Hubbard Fellowship Blog – Anne’s Trip to Colorado

A Guest Post from Anne Stine, one of our Hubbard Fellows:

First impressions: Patch-burn Grazing in Short Grass Steppe vs. Mixed Grass Prairie

Our Platte River Prairies here in south central Nebraska are lovely, flowery pastures, but I needed to travel to get a more complete concept of how patch-burn grazing works across different landscapes and precipitation regimes.  It was this drive that brought me to the Central Plains Experimental Range (CPER) in the short grass steppe of Pawnee National Grassland in eastern Colorado.

My two guides, David Augustine and Justin Derner, were kind enough to spend a morning showing me around their site.  First impressions- the obvious: CPER is much drier.  They average 13 inches of rain annually to our 25.  We don’t have much in the way of species overlap between our sites.  Blue grama with small patches of buffalo grass, wheatgrass, and prickly pear seemed to be the dominant community at the CPER pastures we visited.  In comparison, we see big blue stem/switch grass/dozens of forbs/etc etc as the major species in our mixed grass system.

CPER: Another major difference- look at the ground cleared by a small prairie dog colony!

CPER: Another major difference- look at the ground cleared by a small prairie dog colony!  Photo by Anne Stine.

A major management impact of this different precipitation regime is that their sites cannot carry fire year round.  There simply isn’t enough fuel.  Their estimated fire return interval (the average ‘natural’ length of time between burns on a site) is much longer than ours.  The estimate they gave me was 10-40 years.  By comparison, much of the tallgrass ecosystem is believed to have a return interval of approximately 3 years. Luckily for them, the harsher conditions are keeping woody encroachment at bay, so they don’t need to burn frequently.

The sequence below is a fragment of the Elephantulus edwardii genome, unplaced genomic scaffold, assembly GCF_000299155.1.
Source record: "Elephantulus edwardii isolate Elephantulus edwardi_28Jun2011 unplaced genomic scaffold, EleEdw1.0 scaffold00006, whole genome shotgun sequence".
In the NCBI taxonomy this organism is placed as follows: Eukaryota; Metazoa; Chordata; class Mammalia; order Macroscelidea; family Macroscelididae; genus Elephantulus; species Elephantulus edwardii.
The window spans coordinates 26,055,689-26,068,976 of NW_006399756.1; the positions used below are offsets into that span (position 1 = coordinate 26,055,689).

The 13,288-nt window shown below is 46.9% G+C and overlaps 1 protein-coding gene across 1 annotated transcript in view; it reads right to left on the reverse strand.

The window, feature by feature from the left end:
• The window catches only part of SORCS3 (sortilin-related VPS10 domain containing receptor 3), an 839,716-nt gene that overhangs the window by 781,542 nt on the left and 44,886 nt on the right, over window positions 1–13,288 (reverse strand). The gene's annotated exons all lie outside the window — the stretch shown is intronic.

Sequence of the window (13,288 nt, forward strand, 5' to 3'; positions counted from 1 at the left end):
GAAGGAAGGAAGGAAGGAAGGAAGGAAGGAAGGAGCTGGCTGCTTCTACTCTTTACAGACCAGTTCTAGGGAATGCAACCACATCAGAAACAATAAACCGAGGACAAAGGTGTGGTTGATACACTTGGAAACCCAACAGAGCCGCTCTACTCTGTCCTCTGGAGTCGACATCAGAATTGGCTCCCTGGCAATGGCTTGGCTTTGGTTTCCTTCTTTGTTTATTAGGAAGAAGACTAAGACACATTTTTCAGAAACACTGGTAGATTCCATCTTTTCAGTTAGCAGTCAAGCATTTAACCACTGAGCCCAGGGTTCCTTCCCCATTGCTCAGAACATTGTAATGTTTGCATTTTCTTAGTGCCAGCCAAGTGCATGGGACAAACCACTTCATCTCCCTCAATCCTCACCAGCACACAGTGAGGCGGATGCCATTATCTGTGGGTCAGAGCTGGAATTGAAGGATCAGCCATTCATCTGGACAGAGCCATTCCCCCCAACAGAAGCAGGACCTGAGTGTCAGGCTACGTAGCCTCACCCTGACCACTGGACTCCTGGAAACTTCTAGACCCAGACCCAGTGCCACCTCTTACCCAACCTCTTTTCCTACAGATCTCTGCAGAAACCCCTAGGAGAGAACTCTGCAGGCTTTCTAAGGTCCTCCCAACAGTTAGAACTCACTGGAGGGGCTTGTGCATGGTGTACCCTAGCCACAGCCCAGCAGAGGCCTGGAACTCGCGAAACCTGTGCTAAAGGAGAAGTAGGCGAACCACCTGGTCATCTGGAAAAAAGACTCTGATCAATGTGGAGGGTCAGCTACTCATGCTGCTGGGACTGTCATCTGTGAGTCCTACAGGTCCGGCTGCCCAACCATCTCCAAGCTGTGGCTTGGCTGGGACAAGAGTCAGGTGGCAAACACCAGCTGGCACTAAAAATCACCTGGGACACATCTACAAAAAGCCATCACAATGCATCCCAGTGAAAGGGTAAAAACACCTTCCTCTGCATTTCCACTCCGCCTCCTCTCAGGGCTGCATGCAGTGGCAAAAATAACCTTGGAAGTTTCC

I spent much of my visit puzzling out the major value of fire to the short grass steppe. The benefits in the mixed grass prairie are dramatic. However, most of the positive impacts of fire that we see here in Nebraska (preventing woody encroachment, changing the balance of power within a plant community to favor forbs) just aren’t evident in eastern Colorado.   As mentioned previously, trees are not a problem in their drier climate, and forbs were largely absent even on burned areas.

Justin and David explained that burns are critical for habitat heterogeneity, particularly for clearing ground to produce ideal habitat for birds like the mountain plover.  They also see a decrease in the amount of prickly pear at a burned site.  Burns remove the spines, and pronghorn come in to forage on them over the winter.  Forage quality of the native grasses also improves after a burn, similar to at our sites, but this is a smaller and more transient effect as distribution of precipitation over time and the landscape takes over as the most important ecological factor.

View of CPER HQ from top of bluff.  Photo by Anne Stine.

View of CPER HQ from top of bluff. Photo by Anne Stine.